He said that he didn't agree with the quote last night about his lecture being the whole "Spring in Action" book in 90 minutes. He said he'd only hit 4 major points and wouldn't go into the advanced stuff. I am a huge fan of Craig and the book, so I was a little disappointed it was only going to be the basics, but I ended up liking it a lot despite that.

Craig went over Spring 2.5 and I thought the new stuff with Annotations that almost allow you to completely get away with not having any XML is neat (@Component, etc.). However read on...

He was asked about whether he thought using XML or annotations were best practice. Craig said that he preferred XML over annotations, because with annotations, Spring is tied to the code via the imports in the code. Craig was definitely all about making the code itself small (not taking XML into account) and only loosely coupled. Craig made a point that you can't have completely decoupled code, as that is useless (things have to relate to each other- if they act totally independently then it isn't really useful).

Craig mentioned the term "DMSU" (don't make stuff up).

He said that Spring MVC is good because it hides having to setup Application Context path, etc.

Craig was asked about lazy loading... He mentioned that the way it works in Spring is not totally that useful because if you have a bean "Quest" with lazy-init="true" and another bean "Knight" that refers to that bean, then when the Knight is instantiated (during init I assume) the Quest is instantiated. Craig said that 2 mos ago he pondered this issue for the first time even though he noted others had pondered it previously. And what he/they came up with to get around it is that you can use proxies that lazy load when accessed to get around this. Sounds like an excessive amount of work to me. I hope that this can be fixed in later versions of Spring (but I'm sure I don't fully understand the complexities involved with this).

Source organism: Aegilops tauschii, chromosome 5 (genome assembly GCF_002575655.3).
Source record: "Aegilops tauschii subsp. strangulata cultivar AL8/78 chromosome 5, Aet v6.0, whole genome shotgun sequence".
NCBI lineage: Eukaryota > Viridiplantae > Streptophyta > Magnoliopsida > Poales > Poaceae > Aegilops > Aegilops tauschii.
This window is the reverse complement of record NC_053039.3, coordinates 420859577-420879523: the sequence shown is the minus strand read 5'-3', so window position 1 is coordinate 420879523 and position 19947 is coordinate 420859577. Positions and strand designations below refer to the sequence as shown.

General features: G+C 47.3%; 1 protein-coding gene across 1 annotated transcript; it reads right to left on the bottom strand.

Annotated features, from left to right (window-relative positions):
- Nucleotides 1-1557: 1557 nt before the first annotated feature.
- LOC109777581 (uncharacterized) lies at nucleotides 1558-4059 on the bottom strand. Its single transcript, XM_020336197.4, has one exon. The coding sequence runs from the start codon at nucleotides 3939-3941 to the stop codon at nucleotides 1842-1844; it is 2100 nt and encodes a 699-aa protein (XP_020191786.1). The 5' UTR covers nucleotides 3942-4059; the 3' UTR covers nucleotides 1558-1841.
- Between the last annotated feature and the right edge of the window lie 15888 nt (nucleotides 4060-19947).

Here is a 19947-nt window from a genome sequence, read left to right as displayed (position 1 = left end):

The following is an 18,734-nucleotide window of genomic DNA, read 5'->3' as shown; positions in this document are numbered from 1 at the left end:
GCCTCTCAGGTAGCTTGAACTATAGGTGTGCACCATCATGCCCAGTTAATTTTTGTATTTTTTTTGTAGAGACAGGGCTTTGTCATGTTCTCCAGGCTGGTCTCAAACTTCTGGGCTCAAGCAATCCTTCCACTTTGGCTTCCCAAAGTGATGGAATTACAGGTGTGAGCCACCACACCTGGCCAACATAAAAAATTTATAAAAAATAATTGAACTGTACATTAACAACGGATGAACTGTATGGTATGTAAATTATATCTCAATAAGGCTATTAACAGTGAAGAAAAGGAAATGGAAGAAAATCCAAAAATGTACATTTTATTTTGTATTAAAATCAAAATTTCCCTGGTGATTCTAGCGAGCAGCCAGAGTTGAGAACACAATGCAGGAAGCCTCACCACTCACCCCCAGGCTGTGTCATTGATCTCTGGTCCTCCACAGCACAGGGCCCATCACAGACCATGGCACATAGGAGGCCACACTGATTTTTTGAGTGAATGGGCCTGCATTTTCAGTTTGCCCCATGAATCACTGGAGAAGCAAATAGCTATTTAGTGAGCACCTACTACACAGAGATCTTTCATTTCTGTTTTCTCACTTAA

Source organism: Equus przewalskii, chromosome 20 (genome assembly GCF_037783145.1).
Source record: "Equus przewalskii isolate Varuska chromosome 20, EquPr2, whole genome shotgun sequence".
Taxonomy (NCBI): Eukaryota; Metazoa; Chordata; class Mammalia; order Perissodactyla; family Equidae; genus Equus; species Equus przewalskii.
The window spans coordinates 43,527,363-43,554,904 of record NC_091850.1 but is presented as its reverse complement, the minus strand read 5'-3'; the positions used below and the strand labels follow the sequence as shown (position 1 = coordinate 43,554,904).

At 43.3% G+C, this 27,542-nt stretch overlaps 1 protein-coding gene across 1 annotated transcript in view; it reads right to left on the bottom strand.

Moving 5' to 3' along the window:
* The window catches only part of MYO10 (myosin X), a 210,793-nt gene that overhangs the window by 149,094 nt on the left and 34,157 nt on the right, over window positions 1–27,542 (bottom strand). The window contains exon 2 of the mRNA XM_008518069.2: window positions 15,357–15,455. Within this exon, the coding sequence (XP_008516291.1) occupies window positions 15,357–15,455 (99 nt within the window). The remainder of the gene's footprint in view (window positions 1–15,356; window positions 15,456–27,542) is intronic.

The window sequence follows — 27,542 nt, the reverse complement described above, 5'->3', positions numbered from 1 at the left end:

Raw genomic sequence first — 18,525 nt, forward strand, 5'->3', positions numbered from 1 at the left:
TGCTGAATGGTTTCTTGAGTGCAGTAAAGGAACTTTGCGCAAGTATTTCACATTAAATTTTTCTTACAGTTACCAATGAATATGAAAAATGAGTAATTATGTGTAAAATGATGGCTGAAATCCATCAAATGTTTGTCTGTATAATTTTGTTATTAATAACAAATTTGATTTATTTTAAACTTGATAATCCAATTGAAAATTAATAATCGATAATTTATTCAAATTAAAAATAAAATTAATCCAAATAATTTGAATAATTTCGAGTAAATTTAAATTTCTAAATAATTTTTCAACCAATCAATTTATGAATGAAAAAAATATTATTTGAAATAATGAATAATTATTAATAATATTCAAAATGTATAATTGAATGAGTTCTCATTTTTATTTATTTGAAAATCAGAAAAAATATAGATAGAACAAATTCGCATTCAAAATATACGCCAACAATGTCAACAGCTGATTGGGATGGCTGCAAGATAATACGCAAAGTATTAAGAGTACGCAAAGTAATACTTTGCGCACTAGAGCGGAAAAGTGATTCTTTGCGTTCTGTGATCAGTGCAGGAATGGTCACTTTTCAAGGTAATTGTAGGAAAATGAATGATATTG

Craig talked about AOP and the minstrel and knight example.

He said "around" advice is not good. Just use before and after instead. The reason is that "around" is buggy.

He said dynamic pointcuts are slower and you hardly ever need to use them.

Craig said that AspectJ is like Spring annotations. However even though he and other folks at the conference seem to look favorably towards AspectJ, he thought it was kind of wierd that the @Pointcut needs to define some random method to be used. I agree - seems like that would have made more sense to have been done as a class level annotation (with argument) instead (is that a stupid idea?).

He also mentioned that in his slides his AspectJ example of @After didn't say that @After runs regardless of whether the method succeeded unlike after-return (which only runs if method is successful).

He said you could also have multiple pointcuts @Before("foo() && bar()").

He said with AspectJ you could put pointcuts in anything (before/after stuff you didn't even write that doesn't use AspectJ). However he said Spring AOP can only do methods using Spring (because it uses Java something-or-other proxy 1.3).

Also per question, stated @Pointcut("execution(* *.embarkOnQuest")) will pointcut ALL classes with embarkonQuest method, but if you only want to do Knight (class) then you do @Pointcut("execution(* Knight.embarkOnQuest")). He said @Configurable enables AOP with objects not managed by Spring.

Spring JDBC advantages: you get many more exceptions than just SQLException (so easier to figure out what is wrong) and some are not checked exceptions (to make it easier).

New in Spring 2 - via use of namespaces it is MUCH less XML code. Dynamic language beans like JRuby, Groovy, Beanshell and through a patch can do Javascript.

Spring 2.5 supports JUnit 4 (4.4 as said later).

Wednesday Spring Experience Party

Free Rod Johnson bobblehead and Sam Adams.